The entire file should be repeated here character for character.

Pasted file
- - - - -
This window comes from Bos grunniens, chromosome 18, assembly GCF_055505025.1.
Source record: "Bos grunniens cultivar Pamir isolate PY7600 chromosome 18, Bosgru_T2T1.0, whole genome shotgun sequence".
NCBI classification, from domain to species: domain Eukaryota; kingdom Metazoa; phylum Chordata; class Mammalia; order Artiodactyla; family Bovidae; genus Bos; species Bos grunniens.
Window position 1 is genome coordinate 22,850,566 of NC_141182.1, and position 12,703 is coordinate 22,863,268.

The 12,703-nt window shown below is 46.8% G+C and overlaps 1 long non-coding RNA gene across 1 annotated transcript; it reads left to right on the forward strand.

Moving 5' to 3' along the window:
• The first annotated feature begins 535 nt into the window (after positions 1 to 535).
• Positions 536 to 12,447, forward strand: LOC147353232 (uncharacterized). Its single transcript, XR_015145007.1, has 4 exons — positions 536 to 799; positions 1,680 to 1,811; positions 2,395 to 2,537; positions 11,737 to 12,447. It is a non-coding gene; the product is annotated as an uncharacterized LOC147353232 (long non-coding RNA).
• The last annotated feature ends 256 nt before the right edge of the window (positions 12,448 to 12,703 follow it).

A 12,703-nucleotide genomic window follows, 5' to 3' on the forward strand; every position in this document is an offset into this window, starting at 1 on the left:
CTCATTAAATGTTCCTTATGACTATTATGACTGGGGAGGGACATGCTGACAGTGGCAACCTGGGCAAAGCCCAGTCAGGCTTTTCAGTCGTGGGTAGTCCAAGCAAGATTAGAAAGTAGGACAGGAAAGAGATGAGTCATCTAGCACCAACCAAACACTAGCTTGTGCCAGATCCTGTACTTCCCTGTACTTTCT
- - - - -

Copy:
This window comes from Bos grunniens, chromosome 18, assembly GCF_055505025.1.
Source record: "Bos grunniens cultivar Pamir isolate PY7600 chromosome 18, Bosgru_T2T1.0, whole genome shotgun sequence".
NCBI classification, from domain to species: domain Eukaryota; kingdom Metazoa; phylum Chordata; class Mammalia; order Artiodactyla; family Bovidae; genus Bos; species Bos grunniens.
Window position 1 is genome coordinate 22,850,566 of NC_141182.1, and position 12,703 is coordinate 22,863,268.

The 12,703-nt window shown below is 46.8% G+C and overlaps 1 long non-coding RNA gene across 1 annotated transcript; it reads left to right on the forward strand.

Moving 5' to 3' along the window:
• The first annotated feature begins 535 nt into the window (after positions 1 to 535).
• Positions 536 to 12,447, forward strand: LOC147353232 (uncharacterized). Its single transcript, XR_015145007.1, has 4 exons — positions 536 to 799; positions 1,680 to 1,811; positions 2,395 to 2,537; positions 11,737 to 12,447. It is a non-coding gene; the product is annotated as an uncharacterized LOC147353232 (long non-coding RNA).
• The last annotated feature ends 256 nt before the right edge of the window (positions 12,448 to 12,703 follow it).

A 12,703-nucleotide genomic window follows, 5' to 3' on the forward strand; every position in this document is an offset into this window, starting at 1 on the left:
CTCATTAAATGTTCCTTATGACTATTATGACTGGGGAGGGACATGCTGACAGTGGCAACCTGGGCAAAGCCCAGTCAGGCTTTTCAGTCGTGGGTAGTCCAAGCAAGATTAGAAAGTAGGACAGGAAAGAGATGAGTCATCTAGCACCAACCAAACACTAGCTTGTGCCAGATCCTGTACTTCCCTGTACTTTCT